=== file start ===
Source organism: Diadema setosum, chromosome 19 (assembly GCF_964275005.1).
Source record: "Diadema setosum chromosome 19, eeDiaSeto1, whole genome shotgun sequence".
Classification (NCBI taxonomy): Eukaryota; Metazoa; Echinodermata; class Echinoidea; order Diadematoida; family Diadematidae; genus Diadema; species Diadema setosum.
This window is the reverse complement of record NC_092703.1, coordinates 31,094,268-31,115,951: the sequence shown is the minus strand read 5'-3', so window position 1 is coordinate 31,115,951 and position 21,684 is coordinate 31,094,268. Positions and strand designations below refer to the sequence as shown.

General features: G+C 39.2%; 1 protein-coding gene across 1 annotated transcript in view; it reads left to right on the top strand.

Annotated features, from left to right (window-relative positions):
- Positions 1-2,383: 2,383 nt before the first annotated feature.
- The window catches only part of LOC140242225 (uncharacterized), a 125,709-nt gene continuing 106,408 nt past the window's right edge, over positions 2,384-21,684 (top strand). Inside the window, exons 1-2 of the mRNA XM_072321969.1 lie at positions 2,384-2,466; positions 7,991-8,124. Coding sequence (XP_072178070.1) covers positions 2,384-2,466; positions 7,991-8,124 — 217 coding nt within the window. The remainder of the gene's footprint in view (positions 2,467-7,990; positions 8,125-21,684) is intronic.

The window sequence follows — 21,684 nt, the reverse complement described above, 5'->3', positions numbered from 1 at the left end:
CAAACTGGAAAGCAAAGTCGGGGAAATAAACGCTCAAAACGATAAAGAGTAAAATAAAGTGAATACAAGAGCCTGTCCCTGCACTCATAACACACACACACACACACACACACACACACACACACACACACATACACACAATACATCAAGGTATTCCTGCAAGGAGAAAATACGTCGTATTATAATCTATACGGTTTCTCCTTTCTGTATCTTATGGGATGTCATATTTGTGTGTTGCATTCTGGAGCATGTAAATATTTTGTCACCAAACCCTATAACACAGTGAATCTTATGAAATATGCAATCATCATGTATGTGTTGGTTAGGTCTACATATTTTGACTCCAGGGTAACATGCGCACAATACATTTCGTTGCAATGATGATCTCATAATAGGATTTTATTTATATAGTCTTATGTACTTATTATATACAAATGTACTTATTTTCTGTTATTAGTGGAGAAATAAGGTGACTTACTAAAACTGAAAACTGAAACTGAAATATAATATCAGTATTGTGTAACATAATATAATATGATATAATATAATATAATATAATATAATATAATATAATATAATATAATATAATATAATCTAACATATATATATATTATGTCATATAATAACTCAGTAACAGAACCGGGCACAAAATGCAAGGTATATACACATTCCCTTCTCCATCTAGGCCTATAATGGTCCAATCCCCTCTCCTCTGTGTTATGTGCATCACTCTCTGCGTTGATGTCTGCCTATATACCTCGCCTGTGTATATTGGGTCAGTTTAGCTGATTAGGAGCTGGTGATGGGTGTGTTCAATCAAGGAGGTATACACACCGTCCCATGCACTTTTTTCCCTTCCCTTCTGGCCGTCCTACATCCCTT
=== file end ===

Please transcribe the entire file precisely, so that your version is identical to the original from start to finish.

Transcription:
Source organism: Diadema setosum, chromosome 19 (assembly GCF_964275005.1).
Source record: "Diadema setosum chromosome 19, eeDiaSeto1, whole genome shotgun sequence".
Classification (NCBI taxonomy): Eukaryota; Metazoa; Echinodermata; class Echinoidea; order Diadematoida; family Diadematidae; genus Diadema; species Diadema setosum.
This window is the reverse complement of record NC_092703.1, coordinates 31,094,268-31,115,951: the sequence shown is the minus strand read 5'-3', so window position 1 is coordinate 31,115,951 and position 21,684 is coordinate 31,094,268. Positions and strand designations below refer to the sequence as shown.

General features: G+C 39.2%; 1 protein-coding gene across 1 annotated transcript in view; it reads left to right on the top strand.

Annotated features, from left to right (window-relative positions):
- Positions 1-2,383: 2,383 nt before the first annotated feature.
- The window catches only part of LOC140242225 (uncharacterized), a 125,709-nt gene continuing 106,408 nt past the window's right edge, over positions 2,384-21,684 (top strand). Inside the window, exons 1-2 of the mRNA XM_072321969.1 lie at positions 2,384-2,466; positions 7,991-8,124. Coding sequence (XP_072178070.1) covers positions 2,384-2,466; positions 7,991-8,124 — 217 coding nt within the window. The remainder of the gene's footprint in view (positions 2,467-7,990; positions 8,125-21,684) is intronic.

The window sequence follows — 21,684 nt, the reverse complement described above, 5'->3', positions numbered from 1 at the left end:
CAAACTGGAAAGCAAAGTCGGGGAAATAAACGCTCAAAACGATAAAGAGTAAAATAAAGTGAATACAAGAGCCTGTCCCTGCACTCATAACACACACACACACACACACACACACACACACACACACACACATACACACAATACATCAAGGTATTCCTGCAAGGAGAAAATACGTCGTATTATAATCTATACGGTTTCTCCTTTCTGTATCTTATGGGATGTCATATTTGTGTGTTGCATTCTGGAGCATGTAAATATTTTGTCACCAAACCCTATAACACAGTGAATCTTATGAAATATGCAATCATCATGTATGTGTTGGTTAGGTCTACATATTTTGACTCCAGGGTAACATGCGCACAATACATTTCGTTGCAATGATGATCTCATAATAGGATTTTATTTATATAGTCTTATGTACTTATTATATACAAATGTACTTATTTTCTGTTATTAGTGGAGAAATAAGGTGACTTACTAAAACTGAAAACTGAAACTGAAATATAATATCAGTATTGTGTAACATAATATAATATGATATAATATAATATAATATAATATAATATAATATAATATAATATAATATAATATAATCTAACATATATATATATTATGTCATATAATAACTCAGTAACAGAACCGGGCACAAAATGCAAGGTATATACACATTCCCTTCTCCATCTAGGCCTATAATGGTCCAATCCCCTCTCCTCTGTGTTATGTGCATCACTCTCTGCGTTGATGTCTGCCTATATACCTCGCCTGTGTATATTGGGTCAGTTTAGCTGATTAGGAGCTGGTGATGGGTGTGTTCAATCAAGGAGGTATACACACCGTCCCATGCACTTTTTTCCCTTCCCTTCTGGCCGTCCTACATCCCTT